Yorkshire Water is investing £180m in reducing discharges from storm overflows in the next two years.
The plan is targeting overflows that discharge the most often or for the most time as the utility looks to reduce its impact on water quality in the region’s rivers. Over 190 overflows have been earmarked for investment as part of the plan and work on the first batch of improvements is already underway.
Work will be carried out on overflows which discharge into all the major rivers throughout the entire region.
The investment, partly funded by shareholders, is in addition to the £147m being spent as part of the utility’s current five-year business plan and the work being planned between 2025 and 2030, which will see the company’s largest environmental investment since privatisation.
Nicola Shaw, CEO of Yorkshire Water, said:
We did not act quickly enough to tackle the issue of storm overflows into rivers. Despite the number and duration of discharges from storm overflows in Yorkshire decreasing in 2022 we understand they happen more than our customers would like, and we are determined to tackle this issue and do our bit for river health.
Tackling overflows, which were designed into the system as a relief valve, is a priority for us, but it is also a significant task. In Yorkshire, we have over 2,200 overflows and we know replumbing the whole of Yorkshire is not a quick fix as it would be both significantly disruptive and costly to customers. But, further investment from our shareholders is helping us tackle this issue.
We’ve now launched a project that will see £180m spent on storm overflow improvements in the next two years. This will target the overflows we know are operating more frequently and for longer. Our teams are already on the ground working on the first of these overflows and the investment will help to reduce discharges by at least 20%, but in most cases, we’ll be going way beyond that and reducing them significantly.
Andrew Jones MP said:
Tackling the Victorian storm overflows, which act as a safety valve when the sewers are overloaded, is a significant task. I know from my meetings with Yorkshire Water and Ms Shaw that the scale of that task and its importance is recognised.
The immediate and ongoing investment is welcome. We have already seen a reduction in the operation of storm overflows and it is important that this is sustained and accelerated. Concentrating on the overflows that discharge most heavily and most often in the initial phase is sensible.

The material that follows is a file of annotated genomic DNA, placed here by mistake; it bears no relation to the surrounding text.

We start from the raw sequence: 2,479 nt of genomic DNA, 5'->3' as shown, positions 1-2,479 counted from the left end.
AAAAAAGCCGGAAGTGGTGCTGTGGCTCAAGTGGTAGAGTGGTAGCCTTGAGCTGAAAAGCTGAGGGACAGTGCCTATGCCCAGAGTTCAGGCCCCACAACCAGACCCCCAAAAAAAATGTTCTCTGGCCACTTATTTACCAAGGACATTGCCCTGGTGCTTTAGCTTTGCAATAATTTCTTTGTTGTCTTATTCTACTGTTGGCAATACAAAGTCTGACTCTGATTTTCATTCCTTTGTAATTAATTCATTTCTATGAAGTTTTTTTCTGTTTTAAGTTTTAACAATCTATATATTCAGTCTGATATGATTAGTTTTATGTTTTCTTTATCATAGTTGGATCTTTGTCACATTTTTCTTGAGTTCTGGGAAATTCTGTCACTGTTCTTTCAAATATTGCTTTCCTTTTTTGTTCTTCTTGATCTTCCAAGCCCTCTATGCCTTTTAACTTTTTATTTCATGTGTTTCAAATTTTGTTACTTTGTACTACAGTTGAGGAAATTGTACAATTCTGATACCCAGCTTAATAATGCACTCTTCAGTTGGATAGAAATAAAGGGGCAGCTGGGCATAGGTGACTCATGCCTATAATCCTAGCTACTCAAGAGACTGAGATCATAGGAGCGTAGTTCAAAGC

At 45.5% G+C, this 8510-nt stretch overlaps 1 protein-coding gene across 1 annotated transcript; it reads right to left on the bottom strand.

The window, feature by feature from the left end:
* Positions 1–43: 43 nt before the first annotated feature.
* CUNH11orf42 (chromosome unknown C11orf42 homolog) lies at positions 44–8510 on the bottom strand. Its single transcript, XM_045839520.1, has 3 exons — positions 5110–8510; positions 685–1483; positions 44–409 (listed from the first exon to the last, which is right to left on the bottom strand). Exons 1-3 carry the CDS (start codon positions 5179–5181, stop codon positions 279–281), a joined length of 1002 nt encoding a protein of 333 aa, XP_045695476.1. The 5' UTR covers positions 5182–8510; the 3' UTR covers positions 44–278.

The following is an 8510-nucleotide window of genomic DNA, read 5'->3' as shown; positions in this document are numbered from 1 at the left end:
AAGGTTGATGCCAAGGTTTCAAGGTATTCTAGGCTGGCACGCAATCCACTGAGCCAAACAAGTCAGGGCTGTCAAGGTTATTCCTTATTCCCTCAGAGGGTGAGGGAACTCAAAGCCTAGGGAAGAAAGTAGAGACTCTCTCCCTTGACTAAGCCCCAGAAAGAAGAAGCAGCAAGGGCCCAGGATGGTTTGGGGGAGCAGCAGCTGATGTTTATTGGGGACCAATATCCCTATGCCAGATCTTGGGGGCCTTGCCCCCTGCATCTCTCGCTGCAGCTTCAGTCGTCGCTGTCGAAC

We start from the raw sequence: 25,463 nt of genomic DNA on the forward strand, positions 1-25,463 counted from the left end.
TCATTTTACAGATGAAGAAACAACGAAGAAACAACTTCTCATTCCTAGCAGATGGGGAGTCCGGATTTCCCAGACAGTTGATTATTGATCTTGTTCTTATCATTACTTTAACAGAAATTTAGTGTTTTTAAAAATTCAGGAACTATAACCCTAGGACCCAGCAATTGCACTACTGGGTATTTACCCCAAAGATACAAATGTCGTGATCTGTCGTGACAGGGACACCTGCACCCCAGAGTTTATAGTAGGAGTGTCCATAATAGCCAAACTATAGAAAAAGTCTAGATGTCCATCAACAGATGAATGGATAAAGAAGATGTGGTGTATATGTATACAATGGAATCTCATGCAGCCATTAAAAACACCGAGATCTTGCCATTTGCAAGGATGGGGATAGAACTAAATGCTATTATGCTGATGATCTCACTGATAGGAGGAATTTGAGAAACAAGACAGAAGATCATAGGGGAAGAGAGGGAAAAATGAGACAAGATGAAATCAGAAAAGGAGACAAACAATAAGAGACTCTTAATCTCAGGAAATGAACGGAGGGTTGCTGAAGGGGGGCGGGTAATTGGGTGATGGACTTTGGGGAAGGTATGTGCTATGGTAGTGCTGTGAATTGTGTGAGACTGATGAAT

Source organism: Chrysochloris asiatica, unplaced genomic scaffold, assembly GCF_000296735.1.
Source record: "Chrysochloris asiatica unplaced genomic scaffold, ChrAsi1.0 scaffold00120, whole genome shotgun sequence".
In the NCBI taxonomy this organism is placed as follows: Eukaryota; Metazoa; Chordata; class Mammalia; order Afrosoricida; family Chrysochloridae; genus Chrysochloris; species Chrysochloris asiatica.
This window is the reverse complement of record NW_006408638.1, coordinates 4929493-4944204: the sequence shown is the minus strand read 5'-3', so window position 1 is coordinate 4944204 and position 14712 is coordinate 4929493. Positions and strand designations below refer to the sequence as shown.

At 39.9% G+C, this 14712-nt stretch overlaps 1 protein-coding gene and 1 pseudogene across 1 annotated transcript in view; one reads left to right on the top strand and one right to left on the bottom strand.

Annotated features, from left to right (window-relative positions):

I will continue to work with Yorkshire Water, the Environment Agency, local businesses and residents to improve water quality. This announcement, and the reductions in discharges over the last year, demonstrates the importance of working together in a constructive and positive way
The £180m investment can broadly be split into four different types of work:
- Increasing storage within Yorkshire Water’s wastewater treatment works
- Preventing surface water entering the sewer system
- Reducing infiltration into sewers
- Small changes to the operation of treatment works
Work in these areas will include building additional storage tanks to retain more wastewater, holding it back, so it doesn’t go through overflows, redirecting rainwater away from sewers and into water butts or SUDs, removing water sources that shouldn’t be plumbed in the network and preventing water naturally seeping in and changing how we operate the wider sewer network and pumping stations that could reduce the need for overflows to kick in to action.
Storm overflows are a priority for us and that’s why we’ve funded these improvements. We’re going beyond the government’s storm overflow reduction plan and we’re already planning our largest ever environmental investment programme between 2025 and 2030, this is only the beginning as we embark on the biggest investment programme since privatisation.